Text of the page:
The last few days have been productive ones, but today the tide has seemed to somehow turn and I'm now feeling the pinch of money. Budget. As in, I'd feel a lot better about it if there were more of it.
Good news is that I bought a car and got rid of the truck. The truck drop-off netted me $800 I'd forgotten about, which was serving as the security deposit for the guy's truck that I was renting. It's good to be driving the new car rather than the big beast, which was really hard to maneuver in the tight parking lot out back.
You'll notice, if you scrutinize the picture above, that the car's got nearly 100k miles on it. I spent $5k and got a car that I figured would have a great chance of running reliably for three years or so. Last night while I was driving home, the 'check engine' light went on. Great. The Friday of labor day weekend. Fingers crossed for a bit.
One of the main reasons I'm feeling the money pinch is that the bank here in Evanston decided to bounce the cashier's check that I got from the other bank, down in Lincoln Square, when I closed that account. And then, for some reason, decided to debit my account twice for the amount of that check. Once just wasn't enough, apparently.
Days later, after continuing to look at a balance that's much lower than I know it should be, but still not being able to avoid being nervous about it, as if the balance it's telling me really is the real balance, plus, worrying that the whole screw-up would cause the check I wrote to pay for the car to bounce, I finally got word that there was a problem with the endorsement.
I signed it and gave it to the teller, but she didn't stamp it, apparently, to verify that I was endorsing it on behalf of the company. The conversation with the bank guy was not amusing.
Bank guy: "Oh, did you want us to stamp it?"
Me: "I don't know, I don't even know what 'stamp it' means. I wanted you to do whatever needed to be done to make the money go into my account."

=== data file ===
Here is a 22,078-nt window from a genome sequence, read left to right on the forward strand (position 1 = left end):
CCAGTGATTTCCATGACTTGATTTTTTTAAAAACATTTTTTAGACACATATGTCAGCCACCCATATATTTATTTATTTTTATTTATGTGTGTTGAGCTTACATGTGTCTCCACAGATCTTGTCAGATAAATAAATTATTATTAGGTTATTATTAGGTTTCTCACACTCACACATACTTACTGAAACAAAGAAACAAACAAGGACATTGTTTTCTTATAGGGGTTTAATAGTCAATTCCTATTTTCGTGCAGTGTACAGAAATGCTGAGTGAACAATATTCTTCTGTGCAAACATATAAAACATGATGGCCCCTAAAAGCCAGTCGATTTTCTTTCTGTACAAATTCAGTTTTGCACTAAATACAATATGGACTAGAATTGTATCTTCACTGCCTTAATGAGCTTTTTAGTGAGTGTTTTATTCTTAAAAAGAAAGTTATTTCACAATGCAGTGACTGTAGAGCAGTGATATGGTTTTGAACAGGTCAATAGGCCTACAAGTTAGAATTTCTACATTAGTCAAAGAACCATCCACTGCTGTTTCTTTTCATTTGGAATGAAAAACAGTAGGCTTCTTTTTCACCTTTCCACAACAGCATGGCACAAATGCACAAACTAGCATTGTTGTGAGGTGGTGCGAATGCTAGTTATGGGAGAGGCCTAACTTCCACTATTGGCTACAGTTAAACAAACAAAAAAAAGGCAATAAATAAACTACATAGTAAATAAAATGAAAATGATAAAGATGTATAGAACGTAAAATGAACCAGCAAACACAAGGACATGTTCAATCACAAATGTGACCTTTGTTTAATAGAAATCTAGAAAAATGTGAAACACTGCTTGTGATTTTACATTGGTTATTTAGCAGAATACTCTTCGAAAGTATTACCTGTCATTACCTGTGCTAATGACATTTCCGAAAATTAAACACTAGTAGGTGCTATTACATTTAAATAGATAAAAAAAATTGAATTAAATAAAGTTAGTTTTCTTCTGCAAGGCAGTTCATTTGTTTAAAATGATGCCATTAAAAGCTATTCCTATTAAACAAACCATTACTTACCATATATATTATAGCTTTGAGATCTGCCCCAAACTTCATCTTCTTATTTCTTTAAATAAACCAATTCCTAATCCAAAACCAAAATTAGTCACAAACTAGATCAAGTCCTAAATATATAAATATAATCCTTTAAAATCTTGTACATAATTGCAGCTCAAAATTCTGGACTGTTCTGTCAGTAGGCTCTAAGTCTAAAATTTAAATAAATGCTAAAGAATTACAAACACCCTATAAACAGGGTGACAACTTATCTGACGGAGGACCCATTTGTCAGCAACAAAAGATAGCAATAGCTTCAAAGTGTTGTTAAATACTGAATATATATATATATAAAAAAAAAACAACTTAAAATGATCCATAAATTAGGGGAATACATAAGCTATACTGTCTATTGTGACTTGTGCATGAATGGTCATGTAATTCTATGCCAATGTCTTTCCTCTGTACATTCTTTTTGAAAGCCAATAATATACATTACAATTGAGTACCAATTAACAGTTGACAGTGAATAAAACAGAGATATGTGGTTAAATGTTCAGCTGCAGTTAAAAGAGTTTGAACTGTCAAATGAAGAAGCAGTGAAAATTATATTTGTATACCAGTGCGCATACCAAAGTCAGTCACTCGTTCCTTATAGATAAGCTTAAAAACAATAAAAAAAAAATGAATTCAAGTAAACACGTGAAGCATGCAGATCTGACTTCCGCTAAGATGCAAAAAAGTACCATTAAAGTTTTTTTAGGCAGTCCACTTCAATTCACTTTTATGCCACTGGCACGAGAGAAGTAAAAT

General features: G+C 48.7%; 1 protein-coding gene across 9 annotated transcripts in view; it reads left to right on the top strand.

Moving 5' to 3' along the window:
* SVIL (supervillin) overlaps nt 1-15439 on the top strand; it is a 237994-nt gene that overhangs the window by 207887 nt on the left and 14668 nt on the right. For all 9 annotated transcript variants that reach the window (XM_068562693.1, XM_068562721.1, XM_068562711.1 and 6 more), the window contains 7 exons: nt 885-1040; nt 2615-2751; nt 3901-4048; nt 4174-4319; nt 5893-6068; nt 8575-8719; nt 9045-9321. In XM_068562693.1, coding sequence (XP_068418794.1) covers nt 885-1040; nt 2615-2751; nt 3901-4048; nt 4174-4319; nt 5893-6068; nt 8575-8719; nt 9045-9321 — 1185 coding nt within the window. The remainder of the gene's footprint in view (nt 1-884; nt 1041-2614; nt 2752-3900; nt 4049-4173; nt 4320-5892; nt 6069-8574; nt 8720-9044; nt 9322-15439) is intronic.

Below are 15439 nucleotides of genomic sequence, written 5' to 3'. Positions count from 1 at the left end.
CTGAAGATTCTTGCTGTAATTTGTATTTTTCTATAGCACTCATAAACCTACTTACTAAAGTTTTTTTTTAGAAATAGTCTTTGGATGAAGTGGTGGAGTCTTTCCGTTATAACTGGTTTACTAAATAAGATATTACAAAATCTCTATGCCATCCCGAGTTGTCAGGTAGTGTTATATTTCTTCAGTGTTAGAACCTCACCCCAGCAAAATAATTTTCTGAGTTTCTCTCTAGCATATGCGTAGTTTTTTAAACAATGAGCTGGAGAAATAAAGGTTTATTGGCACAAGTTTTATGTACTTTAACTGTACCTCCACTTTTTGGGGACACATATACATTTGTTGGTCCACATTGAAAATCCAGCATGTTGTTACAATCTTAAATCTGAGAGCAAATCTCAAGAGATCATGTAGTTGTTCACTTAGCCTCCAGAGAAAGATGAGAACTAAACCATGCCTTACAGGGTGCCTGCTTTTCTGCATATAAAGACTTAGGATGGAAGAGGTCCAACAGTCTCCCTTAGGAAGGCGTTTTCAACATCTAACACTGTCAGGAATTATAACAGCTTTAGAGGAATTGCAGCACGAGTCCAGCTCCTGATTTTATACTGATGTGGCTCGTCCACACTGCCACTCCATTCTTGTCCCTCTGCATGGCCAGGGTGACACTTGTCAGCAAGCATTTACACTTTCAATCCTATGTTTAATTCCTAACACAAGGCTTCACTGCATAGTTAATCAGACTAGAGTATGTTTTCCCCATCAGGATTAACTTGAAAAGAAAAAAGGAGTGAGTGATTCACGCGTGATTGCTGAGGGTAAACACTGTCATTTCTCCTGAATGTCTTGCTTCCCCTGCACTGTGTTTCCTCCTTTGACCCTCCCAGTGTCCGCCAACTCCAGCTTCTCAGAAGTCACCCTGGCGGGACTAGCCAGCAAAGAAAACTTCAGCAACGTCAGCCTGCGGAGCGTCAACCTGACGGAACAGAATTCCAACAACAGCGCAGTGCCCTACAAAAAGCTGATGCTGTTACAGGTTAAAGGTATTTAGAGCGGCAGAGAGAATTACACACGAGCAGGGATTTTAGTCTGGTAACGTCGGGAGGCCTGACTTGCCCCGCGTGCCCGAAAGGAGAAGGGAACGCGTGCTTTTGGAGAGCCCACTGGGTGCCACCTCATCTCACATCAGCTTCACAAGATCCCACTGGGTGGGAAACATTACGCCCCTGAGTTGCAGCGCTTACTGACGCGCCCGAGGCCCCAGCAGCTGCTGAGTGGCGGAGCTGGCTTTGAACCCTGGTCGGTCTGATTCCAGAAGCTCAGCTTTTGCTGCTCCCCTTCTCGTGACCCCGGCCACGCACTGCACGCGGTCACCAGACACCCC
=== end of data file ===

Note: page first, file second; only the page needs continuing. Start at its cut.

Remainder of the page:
BG: "OK, so in this situation, in the future, do you want us to stamp your checks?"
Gaaah! Of course! Jeez, what are you, an idiot? When someone walks up to the window and hands you a big check to deposit into their account, they want you to do ALL THE VARIOUS BOOKKEEPING ACTIONS NECESSARY TO MAKE THE MONEY GO INTO THE ACCOUNT.
Do I have to spell out every step for you people? You're bankers. Bank!
Anyway, I believe the situation will be remedied early next week, but I can't help but worry about money because of it.
Then, besides the car being a potential money sink, I walk in this morning and there's a big puddle of water by the back door, right under where the A/C unit is in the ceiling and I think the worst. I'm immediately moving ladders around, taking ceiling tiles off, and flashlighting around up there, trying to see if there's any kind of leak.
After playing with it for a while, I think it came from the drip pan of one of the countertop beverage coolers we moved back there yesterday, and so is a minor problem, but, again, it's giving me a scare.
Oh, and I opened the electric bill for September and it's over $500. And that's with having all the coolers (including the walk-ins) turned off the entire month!
I've also been spending tons of money. A few $200 orders to restaurant supply stores for smallwares, a meat grinder purchase, a few hundred for hood cleaning/servicing, a few for getting the hot equipment configured and up, a few more for the fire suppression service to recharge the Ansul system, and, on top of all that, a car. All that adds up to an expensive week.
All these little things are making realize how tight my budget is. I'm planning for everything to go smoothly and income to start flowing in my direction in late September. If some of literally dozens of things--most notably, my inspections with the city-- don't happen the way they're supposed to along the way, I'm worried about running out of money.